Government, The Cuban Communist Party
basic decisions, Young Communist League, work units, PCC, common people
The Cuban Communist Party (PCC) is the ideological guide of the revolution. Its influence is felt in all political institutions, work units, and neighborhoods through its various agencies, such as the Labor Confederation, the Federation of Cuban Women, and the Committees for the Defense of the Revolution—neighborhood committees designed to coordinate public projects and ensure political conformity. High officials as well as common laborers may be members of the PCC. Young people can start as members of the Young Communist League and later advance into the PCC if they are selected and if they agree to join.
Castro holds the ultimate deciding power within the PCC, but the PCC contains an inner circle of members responsible for shaping and implementing government actions. The Politburo presides over the party and the Central Committee. The Politburo measures major policy decisions against Communist ideals and advises Castro, his ministers, and the legislative delegates about the ideological purity of their policies. The party’s Central Committee decides policy and collects information to make political decisions. Party members, chosen for their allegiance, hold other government offices, often as the presidents or directors of government agencies.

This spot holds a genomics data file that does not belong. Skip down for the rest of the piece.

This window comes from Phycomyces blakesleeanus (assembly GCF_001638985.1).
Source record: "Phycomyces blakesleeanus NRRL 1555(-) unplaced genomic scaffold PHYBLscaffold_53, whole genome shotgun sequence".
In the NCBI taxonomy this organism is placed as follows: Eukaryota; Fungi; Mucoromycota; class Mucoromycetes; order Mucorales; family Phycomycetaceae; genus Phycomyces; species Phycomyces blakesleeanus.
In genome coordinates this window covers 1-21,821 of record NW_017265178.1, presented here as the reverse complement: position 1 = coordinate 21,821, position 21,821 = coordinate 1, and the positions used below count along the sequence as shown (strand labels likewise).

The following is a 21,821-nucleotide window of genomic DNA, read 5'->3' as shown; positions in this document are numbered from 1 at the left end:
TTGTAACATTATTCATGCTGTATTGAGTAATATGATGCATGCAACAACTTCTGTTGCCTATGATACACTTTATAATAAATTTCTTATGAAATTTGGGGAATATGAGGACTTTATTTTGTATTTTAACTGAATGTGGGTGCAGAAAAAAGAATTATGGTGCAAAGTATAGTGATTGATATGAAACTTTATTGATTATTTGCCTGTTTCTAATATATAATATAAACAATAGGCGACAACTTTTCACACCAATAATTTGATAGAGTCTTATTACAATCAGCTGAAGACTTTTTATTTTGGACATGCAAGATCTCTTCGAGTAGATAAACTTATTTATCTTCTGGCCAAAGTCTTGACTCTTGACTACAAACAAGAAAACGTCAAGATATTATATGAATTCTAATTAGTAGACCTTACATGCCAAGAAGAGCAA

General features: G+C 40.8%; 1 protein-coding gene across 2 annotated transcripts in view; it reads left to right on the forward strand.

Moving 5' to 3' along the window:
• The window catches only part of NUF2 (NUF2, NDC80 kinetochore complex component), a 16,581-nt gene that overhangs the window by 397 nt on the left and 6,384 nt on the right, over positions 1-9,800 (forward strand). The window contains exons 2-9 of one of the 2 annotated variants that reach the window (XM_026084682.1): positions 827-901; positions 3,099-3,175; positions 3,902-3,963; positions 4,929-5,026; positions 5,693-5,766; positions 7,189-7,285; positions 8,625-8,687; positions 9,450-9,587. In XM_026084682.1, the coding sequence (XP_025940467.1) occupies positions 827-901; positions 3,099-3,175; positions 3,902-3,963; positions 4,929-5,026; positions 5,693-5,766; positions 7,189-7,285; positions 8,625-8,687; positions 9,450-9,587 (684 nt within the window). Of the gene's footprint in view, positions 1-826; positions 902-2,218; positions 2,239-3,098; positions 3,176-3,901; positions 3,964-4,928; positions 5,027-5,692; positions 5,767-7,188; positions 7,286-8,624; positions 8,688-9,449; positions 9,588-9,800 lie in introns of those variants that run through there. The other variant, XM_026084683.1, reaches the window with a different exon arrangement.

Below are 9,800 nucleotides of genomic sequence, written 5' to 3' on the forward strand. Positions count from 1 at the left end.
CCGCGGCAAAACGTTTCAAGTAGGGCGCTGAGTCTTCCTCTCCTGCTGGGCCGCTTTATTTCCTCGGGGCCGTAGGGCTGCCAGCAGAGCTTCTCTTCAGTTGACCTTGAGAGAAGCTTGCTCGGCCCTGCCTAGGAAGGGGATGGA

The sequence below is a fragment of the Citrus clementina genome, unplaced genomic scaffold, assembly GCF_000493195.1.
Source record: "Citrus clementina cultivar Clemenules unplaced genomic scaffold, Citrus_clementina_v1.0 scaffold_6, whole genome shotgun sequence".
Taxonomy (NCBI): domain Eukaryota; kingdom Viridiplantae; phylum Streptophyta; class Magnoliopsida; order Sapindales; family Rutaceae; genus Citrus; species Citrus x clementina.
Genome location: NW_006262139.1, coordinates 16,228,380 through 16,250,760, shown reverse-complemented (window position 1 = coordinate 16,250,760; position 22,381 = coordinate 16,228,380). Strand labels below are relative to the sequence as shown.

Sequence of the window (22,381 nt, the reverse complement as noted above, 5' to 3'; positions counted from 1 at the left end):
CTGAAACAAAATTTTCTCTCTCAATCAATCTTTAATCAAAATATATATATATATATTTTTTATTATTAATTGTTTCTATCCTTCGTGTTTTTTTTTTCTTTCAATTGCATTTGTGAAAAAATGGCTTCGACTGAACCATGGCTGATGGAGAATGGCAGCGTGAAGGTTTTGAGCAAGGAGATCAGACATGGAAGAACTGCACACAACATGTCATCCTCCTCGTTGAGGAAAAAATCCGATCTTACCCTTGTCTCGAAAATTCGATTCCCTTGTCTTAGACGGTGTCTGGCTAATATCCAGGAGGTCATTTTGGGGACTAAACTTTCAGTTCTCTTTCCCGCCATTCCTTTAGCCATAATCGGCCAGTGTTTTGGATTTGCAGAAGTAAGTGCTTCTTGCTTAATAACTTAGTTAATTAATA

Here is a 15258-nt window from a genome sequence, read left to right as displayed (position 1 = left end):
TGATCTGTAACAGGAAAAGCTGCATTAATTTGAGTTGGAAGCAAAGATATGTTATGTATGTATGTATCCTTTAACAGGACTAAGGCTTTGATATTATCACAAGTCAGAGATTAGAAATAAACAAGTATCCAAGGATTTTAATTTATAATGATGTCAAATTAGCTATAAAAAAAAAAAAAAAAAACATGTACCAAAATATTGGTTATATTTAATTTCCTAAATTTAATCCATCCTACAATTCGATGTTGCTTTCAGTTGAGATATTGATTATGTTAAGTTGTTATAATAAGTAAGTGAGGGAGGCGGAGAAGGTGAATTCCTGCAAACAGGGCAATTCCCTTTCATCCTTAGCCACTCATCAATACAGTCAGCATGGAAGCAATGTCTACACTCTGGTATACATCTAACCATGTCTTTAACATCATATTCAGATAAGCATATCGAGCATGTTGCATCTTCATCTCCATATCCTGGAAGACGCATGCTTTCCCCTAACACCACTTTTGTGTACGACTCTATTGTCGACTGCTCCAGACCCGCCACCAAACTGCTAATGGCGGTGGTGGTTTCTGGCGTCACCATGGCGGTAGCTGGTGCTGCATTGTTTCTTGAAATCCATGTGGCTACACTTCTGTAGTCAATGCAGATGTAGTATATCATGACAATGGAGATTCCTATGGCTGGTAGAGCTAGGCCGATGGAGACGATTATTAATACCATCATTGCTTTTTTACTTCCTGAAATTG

Every five years the PCC holds a congress at which the common people have the right to present their views. A tenet of Cuban justice is that the law is determined by popular consensus. Although a number of civil laws and the 1976 constitution were debated at local levels and ratified by referendum, in reality the central government makes the basic decisions on laws and policies.
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